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Jalon gets just deserts


Andi Thornhill

Jalon gets  just deserts

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Whatever for a man?he must get.
That familiar Bajan saying was exemplified with divine timing last Saturday at the Garrison Savannah.
Exactly a year ago, the 30th running of the Sandy Lane Gold Cup was bittersweet for teenaged riding sensation Jalon Samuel after he was disqualified from the winning spot, adjudged to have caused interference in the homestretch aboard Show Me The Money.
The challenge for him was to pick up the pieces and move on with his career.
It can be hard but with loyal people around to support you, that fall from grace can be pushed where it belongs and the rise to glory can begin.
There was a tremendous outpouring of support for Samuel with the general feeling being that he could have been given a chance.
There was interference for sure, which came through the jockey’s youthful exuberance of being within yards and seconds of achieving the most prestigious victory of his career. However, I believe most objective pundits agreed that the animals Show Me The Money left in his wake in the last furlong were well beaten and couldn’t answer in the affirmative when asked a question.
The public empathy may have been one of the factors which kept Samuel on track and restored his faith that all was not lost and that with time on his side there would be plenty of opportunities to capture another Gold Cup. But who truly knows what the future holds but God?
In fact, it appeared as if another hurdle was placed in Samuel’s path to test his character when it became public knowledge that he had broken ranks with the powerful Lord Michael Taylor stable and had become a freelance rider.
The strength and depth of the Taylor stable should guarantee any stable jockey at least one win every race day, notwithstanding the variables associated with horse racing.
So in this regard many surmised that Samuel had lost a big pick.
However, it would seem he found divine favour again because his stakes went up in neighbouring Trinidad and Tobago and his skills were in high demand there. It climaxed with victory in the highly ranked Stewards Cup late last year.
One of the things we may want to glean from Samuel’s experiences to date is that he is a big day man. The bigger the event the more confident he becomes. The lad has swagger and precocious talent to back it up.
I remember him telling me on the eve of last year’s Gold Cup that he did not fear any jockey in the world despite their achievements. He went on to prove his point.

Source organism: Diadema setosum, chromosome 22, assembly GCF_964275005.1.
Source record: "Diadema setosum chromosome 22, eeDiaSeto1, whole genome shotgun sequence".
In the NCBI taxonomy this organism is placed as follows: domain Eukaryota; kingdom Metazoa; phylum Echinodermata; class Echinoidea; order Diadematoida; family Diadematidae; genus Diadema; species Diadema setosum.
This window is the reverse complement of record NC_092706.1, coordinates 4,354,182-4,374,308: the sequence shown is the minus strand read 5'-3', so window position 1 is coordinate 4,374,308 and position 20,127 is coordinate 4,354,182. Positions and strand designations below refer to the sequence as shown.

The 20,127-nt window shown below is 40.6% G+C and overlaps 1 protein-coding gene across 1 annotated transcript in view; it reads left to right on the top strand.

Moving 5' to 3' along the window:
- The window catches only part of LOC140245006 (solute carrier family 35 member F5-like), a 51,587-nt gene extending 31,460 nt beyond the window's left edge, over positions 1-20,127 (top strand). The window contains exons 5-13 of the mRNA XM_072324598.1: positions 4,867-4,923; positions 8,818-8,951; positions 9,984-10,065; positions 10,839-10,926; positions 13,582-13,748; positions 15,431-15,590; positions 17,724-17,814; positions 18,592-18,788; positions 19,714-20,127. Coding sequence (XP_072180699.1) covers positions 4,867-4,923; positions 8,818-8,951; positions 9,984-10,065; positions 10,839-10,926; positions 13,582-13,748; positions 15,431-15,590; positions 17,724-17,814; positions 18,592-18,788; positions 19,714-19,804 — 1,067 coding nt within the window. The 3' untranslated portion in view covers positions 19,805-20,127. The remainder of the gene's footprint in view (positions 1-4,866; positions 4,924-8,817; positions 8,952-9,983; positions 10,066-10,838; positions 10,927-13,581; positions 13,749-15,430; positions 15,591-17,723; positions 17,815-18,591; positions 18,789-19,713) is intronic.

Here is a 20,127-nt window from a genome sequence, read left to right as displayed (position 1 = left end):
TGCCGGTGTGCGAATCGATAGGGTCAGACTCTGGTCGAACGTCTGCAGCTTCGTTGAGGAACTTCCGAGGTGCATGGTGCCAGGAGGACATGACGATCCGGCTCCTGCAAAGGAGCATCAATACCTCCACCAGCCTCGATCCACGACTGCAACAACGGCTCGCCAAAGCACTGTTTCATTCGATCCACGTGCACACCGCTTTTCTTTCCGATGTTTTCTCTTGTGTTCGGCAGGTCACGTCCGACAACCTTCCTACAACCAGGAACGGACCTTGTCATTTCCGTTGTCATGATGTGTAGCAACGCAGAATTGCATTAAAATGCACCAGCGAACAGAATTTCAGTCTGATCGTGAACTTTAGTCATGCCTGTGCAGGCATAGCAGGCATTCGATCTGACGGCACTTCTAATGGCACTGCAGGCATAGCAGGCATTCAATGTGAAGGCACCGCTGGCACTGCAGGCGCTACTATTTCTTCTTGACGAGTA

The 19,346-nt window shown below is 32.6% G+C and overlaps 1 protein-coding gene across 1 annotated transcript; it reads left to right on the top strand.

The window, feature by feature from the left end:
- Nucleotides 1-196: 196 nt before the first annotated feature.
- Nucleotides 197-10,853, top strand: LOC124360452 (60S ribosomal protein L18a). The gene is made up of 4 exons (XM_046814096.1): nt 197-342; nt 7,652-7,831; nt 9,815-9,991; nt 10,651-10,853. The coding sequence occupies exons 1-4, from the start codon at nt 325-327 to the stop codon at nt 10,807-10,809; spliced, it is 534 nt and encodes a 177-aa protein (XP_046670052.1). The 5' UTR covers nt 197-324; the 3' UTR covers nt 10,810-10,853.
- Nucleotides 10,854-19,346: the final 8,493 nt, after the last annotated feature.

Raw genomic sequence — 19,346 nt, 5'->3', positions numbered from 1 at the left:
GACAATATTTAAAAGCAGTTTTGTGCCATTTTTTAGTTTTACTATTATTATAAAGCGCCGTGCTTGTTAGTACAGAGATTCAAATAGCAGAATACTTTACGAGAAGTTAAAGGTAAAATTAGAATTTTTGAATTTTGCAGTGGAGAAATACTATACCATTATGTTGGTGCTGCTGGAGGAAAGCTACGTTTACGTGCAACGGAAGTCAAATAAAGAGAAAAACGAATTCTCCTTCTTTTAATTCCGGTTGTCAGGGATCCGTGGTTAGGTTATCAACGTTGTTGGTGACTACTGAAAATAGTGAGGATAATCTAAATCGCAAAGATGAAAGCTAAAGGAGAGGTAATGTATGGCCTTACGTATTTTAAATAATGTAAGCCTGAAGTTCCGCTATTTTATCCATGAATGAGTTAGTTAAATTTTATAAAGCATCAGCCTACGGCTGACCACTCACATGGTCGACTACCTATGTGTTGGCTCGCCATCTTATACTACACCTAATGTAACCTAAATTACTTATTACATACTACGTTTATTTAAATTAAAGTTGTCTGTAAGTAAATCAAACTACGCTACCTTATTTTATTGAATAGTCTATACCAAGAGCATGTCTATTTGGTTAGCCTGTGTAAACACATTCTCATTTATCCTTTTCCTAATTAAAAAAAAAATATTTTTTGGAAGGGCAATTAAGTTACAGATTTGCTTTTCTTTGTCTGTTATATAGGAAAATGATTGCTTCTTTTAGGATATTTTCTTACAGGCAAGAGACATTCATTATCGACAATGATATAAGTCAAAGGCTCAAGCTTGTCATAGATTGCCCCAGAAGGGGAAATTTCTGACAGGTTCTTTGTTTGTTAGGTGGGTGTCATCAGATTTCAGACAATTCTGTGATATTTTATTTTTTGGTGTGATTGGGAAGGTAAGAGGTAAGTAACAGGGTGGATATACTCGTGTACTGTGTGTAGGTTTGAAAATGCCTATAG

To be honest, I think it was incredible that Samuel wasn’t found worthy to have a guaranteed mount in this year’s event, even despite what seemed to have been a mending of fences with the Taylor barn.
You would think that he would have been offered the mount on Show Me The Money but outstanding jockey Patrick Husbands was given the leg up instead.
The 18-year-old was actually on the reserve list in waiting with Dancin David who eventually got in the race after Mignun Temple was withdrawn. Another instance of divine intervention perhaps, but the trend didn’t end there.
The heavenly showers throughout the week may have also set it up nicely for Samuel and Dancin David, because with a firm track I believe Show Me The Money and Apostle or even last year’s elevated victor Zoom may have found greater favour with race fans.
The rest is now history. Samuel was gloriously redeemed with a well-timed ride.
And what was also ironic is that the jockey, Anderson Trotman, who was at the fore of last year’s protest against him, was now beside him being led in simultaneously after placing second on John Brian for the Sir David Seale connections.
There were many more tears this year even from Sir David.
The major difference is that the joy they represented was not erased by a decision made at the discretion of the stewards.
Samuel kept a straight course in a year that presented many a testing turn.
Again, his story is a timely reminder that when God is for you no man can be against you.
He simply delivers his blessings in his own sweet, measured time. Samuel saw it manifested on Gold Cup Day.
• Andi Thornhill is an award-winning freelance sports journalist.

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